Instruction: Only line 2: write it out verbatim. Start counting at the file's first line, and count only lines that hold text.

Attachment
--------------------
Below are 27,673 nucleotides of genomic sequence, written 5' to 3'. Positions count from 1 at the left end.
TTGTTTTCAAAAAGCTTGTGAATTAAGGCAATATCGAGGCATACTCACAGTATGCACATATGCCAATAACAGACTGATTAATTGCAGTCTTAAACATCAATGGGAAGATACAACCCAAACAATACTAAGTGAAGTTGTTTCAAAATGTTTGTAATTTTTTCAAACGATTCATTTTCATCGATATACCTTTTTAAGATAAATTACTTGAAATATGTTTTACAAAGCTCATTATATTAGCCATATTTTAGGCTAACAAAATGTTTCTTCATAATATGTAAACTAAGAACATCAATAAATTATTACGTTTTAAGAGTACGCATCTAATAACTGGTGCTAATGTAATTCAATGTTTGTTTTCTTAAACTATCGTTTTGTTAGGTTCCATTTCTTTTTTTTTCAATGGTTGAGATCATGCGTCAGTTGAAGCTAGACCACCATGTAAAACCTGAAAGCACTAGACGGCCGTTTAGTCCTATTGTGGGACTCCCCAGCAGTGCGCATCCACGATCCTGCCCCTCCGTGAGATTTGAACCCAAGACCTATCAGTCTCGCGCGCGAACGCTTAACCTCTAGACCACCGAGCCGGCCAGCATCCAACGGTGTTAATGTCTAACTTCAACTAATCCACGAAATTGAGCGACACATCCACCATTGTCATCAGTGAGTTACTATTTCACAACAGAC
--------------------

TTGTTTTCAAAAAGCTTGTGAATTAAGGCAATATCGAGGCATACTCACAGTATGCACATATGCCAATAACAGACTGATTAATTGCAGTCTTAAACATCAATGGGAAGATACAACCCAAACAATACTAAGTGAAGTTGTTTCAAAATGTTTGTAATTTTTTCAAACGATTCATTTTCATCGATATACCTTTTTAAGATAAATTACTTGAAATATGTTTTACAAAGCTCATTATATTAGCCATATTTTAGGCTAACAAAATGTTTCTTCATAATATGTAAACTAAGAACATCAATAAATTATTACGTTTTAAGAGTACGCATCTAATAACTGGTGCTAATGTAATTCAATGTTTGTTTTCTTAAACTATCGTTTTGTTAGGTTCCATTTCTTTTTTTTTCAATGGTTGAGATCATGCGTCAGTTGAAGCTAGACCACCATGTAAAACCTGAAAGCACTAGACGGCCGTTTAGTCCTATTGTGGGACTCCCCAGCAGTGCGCATCCACGATCCTGCCCCTCCGTGAGATTTGAACCCAAGACCTATCAGTCTCGCGCGCGAACGCTTAACCTCTAGACCACCGAGCCGGCCAGCATCCAACGGTGTTAATGTCTAACTTCAACTAATCCACGAAATTGAGCGACACATCCACCATTGTCATCAGTGAGTTACTATTTCACAACAGAC